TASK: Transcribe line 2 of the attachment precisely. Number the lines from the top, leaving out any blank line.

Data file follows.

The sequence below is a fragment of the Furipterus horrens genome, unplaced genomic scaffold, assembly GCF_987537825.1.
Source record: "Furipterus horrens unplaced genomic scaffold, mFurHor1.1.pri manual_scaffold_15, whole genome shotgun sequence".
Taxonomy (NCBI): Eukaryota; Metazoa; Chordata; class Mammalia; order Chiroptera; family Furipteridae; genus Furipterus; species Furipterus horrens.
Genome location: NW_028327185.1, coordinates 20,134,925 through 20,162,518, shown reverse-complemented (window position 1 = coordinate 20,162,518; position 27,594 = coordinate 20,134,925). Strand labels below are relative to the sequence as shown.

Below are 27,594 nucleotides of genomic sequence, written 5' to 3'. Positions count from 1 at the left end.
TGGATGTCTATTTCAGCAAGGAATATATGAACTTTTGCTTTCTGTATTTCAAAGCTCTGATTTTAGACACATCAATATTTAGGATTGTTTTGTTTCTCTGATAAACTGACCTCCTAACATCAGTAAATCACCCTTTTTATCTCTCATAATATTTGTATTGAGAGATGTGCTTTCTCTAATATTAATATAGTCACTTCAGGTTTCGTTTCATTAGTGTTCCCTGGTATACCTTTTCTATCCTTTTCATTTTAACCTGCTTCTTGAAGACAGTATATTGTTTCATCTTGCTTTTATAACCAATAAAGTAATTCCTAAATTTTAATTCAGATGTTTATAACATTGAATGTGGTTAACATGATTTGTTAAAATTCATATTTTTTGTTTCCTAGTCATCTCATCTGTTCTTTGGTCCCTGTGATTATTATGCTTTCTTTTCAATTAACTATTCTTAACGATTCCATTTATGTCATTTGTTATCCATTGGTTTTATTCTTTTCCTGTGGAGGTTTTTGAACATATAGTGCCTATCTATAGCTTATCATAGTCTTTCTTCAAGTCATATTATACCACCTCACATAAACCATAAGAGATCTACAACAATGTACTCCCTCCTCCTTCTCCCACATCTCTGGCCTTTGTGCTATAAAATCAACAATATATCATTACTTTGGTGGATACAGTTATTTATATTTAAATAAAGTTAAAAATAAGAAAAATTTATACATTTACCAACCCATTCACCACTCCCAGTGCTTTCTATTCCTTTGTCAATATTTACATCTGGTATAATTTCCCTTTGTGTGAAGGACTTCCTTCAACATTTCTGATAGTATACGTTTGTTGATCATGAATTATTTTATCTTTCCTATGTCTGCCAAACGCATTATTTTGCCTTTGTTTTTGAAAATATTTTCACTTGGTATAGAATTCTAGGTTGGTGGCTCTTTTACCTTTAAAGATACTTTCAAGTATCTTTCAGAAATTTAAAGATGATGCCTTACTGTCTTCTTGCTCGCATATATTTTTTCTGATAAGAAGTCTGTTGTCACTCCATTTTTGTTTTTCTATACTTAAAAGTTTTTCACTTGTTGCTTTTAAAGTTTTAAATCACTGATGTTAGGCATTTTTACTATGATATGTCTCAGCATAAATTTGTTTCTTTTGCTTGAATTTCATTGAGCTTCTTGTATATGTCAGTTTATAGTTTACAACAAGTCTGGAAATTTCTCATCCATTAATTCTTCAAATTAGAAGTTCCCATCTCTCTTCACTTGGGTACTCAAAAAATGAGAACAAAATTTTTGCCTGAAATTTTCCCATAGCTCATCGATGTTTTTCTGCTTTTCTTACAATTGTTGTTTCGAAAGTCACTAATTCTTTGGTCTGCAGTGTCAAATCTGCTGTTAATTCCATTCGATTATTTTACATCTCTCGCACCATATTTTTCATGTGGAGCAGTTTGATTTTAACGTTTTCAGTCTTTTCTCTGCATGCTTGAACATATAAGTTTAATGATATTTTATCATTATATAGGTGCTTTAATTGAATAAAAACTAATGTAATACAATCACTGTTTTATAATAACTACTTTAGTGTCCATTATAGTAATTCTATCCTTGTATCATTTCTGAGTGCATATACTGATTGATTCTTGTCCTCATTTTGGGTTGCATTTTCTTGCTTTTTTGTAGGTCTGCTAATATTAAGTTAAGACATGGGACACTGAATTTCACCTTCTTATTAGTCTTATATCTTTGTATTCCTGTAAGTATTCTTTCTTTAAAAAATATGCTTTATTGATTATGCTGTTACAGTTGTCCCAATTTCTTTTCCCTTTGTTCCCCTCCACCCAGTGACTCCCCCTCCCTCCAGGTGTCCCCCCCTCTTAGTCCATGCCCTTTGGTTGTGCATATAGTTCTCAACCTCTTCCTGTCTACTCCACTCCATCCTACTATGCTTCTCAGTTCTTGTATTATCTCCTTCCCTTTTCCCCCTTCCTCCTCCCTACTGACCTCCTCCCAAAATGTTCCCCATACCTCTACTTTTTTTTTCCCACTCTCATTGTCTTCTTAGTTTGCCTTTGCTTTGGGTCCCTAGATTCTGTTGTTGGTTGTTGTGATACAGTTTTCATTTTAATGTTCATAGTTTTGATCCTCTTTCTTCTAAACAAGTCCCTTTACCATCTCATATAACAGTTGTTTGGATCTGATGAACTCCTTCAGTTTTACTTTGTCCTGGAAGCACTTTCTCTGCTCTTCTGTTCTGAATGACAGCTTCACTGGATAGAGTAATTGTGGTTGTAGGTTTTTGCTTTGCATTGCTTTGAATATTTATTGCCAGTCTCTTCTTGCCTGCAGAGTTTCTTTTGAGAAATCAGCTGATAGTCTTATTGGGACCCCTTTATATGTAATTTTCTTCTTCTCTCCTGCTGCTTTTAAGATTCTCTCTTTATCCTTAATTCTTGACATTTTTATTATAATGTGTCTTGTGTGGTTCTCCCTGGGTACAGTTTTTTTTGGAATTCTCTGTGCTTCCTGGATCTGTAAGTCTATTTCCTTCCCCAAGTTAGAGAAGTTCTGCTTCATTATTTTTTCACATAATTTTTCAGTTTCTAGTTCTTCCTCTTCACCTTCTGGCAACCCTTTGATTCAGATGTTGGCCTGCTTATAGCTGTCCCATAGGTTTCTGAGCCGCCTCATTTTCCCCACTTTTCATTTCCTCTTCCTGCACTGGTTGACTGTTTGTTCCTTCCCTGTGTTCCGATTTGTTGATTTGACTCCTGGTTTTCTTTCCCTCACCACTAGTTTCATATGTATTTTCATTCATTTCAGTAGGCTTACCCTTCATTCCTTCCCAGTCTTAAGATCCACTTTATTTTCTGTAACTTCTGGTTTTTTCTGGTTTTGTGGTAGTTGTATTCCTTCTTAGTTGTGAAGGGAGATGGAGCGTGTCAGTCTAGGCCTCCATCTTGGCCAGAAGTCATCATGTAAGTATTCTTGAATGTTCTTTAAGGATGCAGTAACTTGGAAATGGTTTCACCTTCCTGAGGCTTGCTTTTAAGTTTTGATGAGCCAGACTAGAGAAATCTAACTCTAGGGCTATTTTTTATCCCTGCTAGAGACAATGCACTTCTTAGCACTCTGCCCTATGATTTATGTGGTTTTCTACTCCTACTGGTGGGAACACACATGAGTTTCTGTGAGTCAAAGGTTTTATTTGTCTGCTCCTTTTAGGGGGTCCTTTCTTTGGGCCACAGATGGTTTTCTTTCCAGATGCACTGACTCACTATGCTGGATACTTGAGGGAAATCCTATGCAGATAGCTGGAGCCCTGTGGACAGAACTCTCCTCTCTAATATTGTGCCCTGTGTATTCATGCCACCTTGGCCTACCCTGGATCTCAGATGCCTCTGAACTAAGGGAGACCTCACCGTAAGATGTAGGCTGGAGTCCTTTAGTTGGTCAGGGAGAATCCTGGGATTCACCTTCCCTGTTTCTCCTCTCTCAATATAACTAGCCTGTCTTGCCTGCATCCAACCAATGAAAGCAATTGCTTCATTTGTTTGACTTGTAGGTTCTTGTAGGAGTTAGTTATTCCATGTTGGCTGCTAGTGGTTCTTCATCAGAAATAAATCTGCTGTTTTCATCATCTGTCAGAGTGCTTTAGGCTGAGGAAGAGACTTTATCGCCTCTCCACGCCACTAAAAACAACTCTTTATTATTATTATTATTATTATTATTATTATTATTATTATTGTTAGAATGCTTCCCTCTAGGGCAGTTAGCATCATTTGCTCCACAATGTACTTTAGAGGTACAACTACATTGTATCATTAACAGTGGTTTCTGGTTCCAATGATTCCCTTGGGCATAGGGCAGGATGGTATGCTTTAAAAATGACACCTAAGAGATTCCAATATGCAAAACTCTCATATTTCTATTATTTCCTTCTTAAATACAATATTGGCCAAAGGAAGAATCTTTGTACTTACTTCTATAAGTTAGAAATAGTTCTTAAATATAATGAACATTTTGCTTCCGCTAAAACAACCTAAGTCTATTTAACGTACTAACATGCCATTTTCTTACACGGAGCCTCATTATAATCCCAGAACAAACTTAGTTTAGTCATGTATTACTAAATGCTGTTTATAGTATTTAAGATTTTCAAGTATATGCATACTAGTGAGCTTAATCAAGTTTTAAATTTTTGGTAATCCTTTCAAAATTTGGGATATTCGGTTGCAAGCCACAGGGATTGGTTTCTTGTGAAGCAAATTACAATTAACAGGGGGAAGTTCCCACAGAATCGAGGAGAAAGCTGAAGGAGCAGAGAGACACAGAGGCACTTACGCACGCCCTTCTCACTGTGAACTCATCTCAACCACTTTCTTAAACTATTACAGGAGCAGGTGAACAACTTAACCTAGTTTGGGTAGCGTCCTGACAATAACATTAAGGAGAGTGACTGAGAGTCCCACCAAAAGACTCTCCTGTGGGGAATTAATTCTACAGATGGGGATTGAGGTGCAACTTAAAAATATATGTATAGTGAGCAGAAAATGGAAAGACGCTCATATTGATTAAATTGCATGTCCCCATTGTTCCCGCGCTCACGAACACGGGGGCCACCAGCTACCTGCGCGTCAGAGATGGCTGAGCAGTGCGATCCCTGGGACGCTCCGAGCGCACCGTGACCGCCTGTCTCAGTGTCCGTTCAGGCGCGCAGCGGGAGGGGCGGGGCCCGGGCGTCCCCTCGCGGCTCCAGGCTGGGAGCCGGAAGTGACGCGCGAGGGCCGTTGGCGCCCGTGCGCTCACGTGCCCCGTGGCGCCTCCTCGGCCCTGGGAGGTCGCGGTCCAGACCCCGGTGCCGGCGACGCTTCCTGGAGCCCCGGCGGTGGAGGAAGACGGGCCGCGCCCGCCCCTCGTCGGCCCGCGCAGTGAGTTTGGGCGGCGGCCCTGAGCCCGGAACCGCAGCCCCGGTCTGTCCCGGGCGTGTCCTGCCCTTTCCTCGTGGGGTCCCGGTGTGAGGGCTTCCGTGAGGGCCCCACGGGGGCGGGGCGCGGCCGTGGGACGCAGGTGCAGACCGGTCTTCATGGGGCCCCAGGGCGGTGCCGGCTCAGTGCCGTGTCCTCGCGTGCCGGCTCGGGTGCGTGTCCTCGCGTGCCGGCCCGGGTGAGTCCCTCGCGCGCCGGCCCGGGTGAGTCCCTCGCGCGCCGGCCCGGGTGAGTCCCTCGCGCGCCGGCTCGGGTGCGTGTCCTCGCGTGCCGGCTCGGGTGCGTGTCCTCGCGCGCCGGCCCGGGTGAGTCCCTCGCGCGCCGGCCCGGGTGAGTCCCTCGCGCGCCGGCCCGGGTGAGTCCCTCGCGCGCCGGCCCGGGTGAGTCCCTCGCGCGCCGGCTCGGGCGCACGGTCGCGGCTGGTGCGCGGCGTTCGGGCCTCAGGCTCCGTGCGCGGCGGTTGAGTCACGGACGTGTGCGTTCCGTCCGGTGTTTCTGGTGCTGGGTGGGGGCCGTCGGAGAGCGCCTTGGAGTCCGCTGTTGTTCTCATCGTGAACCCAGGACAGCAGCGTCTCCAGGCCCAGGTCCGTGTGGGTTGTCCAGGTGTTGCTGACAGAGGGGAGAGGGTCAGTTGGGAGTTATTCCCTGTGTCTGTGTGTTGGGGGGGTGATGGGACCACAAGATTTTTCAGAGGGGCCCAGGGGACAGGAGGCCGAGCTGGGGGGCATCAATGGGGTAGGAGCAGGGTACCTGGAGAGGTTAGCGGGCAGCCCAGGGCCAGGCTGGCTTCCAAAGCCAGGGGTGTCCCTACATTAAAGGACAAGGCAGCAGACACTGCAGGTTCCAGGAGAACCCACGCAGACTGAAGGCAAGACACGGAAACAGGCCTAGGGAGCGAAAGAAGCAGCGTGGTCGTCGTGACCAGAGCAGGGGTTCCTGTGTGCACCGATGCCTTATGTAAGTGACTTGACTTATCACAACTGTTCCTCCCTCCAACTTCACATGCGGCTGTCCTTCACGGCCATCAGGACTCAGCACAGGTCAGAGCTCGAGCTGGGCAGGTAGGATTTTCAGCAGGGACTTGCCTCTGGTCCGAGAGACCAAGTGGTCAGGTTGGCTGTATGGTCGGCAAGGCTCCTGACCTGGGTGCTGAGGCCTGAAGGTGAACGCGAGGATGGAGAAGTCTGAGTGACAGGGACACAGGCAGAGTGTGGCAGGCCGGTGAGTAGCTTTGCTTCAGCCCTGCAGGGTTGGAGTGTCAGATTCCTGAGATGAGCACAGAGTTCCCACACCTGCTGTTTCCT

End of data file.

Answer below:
Source record: "Furipterus horrens unplaced genomic scaffold, mFurHor1.1.pri manual_scaffold_15, whole genome shotgun sequence".